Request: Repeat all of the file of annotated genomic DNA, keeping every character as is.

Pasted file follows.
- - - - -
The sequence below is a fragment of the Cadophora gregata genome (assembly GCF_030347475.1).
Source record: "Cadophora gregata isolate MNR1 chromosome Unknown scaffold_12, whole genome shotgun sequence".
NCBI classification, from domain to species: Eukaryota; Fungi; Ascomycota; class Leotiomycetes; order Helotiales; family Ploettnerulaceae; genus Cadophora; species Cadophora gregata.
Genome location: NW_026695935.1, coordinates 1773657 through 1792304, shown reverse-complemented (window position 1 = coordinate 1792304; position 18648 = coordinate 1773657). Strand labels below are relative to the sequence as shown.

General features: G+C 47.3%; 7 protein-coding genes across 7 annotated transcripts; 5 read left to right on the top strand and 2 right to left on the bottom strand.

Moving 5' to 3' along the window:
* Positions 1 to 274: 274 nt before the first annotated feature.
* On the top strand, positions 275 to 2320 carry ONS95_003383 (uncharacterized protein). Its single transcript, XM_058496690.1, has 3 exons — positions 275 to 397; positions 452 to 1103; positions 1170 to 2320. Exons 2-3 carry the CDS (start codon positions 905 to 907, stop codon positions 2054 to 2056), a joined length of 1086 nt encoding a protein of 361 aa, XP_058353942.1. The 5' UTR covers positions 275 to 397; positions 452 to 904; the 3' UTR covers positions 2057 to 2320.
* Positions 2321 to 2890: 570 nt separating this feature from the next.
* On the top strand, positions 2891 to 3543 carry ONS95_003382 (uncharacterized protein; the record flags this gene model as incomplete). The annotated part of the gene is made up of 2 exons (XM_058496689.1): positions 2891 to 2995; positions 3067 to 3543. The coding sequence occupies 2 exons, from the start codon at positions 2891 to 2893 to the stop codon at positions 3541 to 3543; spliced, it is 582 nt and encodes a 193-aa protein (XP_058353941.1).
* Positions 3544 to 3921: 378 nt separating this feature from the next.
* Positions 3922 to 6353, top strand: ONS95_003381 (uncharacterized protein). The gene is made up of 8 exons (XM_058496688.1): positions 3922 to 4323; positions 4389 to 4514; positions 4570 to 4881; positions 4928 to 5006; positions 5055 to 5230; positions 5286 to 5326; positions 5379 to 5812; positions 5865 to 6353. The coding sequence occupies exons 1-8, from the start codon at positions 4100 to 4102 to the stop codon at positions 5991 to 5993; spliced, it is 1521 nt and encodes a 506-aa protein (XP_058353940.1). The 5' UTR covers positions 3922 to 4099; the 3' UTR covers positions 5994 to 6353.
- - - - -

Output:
The sequence below is a fragment of the Cadophora gregata genome (assembly GCF_030347475.1).
Source record: "Cadophora gregata isolate MNR1 chromosome Unknown scaffold_12, whole genome shotgun sequence".
NCBI classification, from domain to species: Eukaryota; Fungi; Ascomycota; class Leotiomycetes; order Helotiales; family Ploettnerulaceae; genus Cadophora; species Cadophora gregata.
Genome location: NW_026695935.1, coordinates 1773657 through 1792304, shown reverse-complemented (window position 1 = coordinate 1792304; position 18648 = coordinate 1773657). Strand labels below are relative to the sequence as shown.

General features: G+C 47.3%; 7 protein-coding genes across 7 annotated transcripts; 5 read left to right on the top strand and 2 right to left on the bottom strand.

Moving 5' to 3' along the window:
* Positions 1 to 274: 274 nt before the first annotated feature.
* On the top strand, positions 275 to 2320 carry ONS95_003383 (uncharacterized protein). Its single transcript, XM_058496690.1, has 3 exons — positions 275 to 397; positions 452 to 1103; positions 1170 to 2320. Exons 2-3 carry the CDS (start codon positions 905 to 907, stop codon positions 2054 to 2056), a joined length of 1086 nt encoding a protein of 361 aa, XP_058353942.1. The 5' UTR covers positions 275 to 397; positions 452 to 904; the 3' UTR covers positions 2057 to 2320.
* Positions 2321 to 2890: 570 nt separating this feature from the next.
* On the top strand, positions 2891 to 3543 carry ONS95_003382 (uncharacterized protein; the record flags this gene model as incomplete). The annotated part of the gene is made up of 2 exons (XM_058496689.1): positions 2891 to 2995; positions 3067 to 3543. The coding sequence occupies 2 exons, from the start codon at positions 2891 to 2893 to the stop codon at positions 3541 to 3543; spliced, it is 582 nt and encodes a 193-aa protein (XP_058353941.1).
* Positions 3544 to 3921: 378 nt separating this feature from the next.
* Positions 3922 to 6353, top strand: ONS95_003381 (uncharacterized protein). The gene is made up of 8 exons (XM_058496688.1): positions 3922 to 4323; positions 4389 to 4514; positions 4570 to 4881; positions 4928 to 5006; positions 5055 to 5230; positions 5286 to 5326; positions 5379 to 5812; positions 5865 to 6353. The coding sequence occupies exons 1-8, from the start codon at positions 4100 to 4102 to the stop codon at positions 5991 to 5993; spliced, it is 1521 nt and encodes a 506-aa protein (XP_058353940.1). The 5' UTR covers positions 3922 to 4099; the 3' UTR covers positions 5994 to 6353.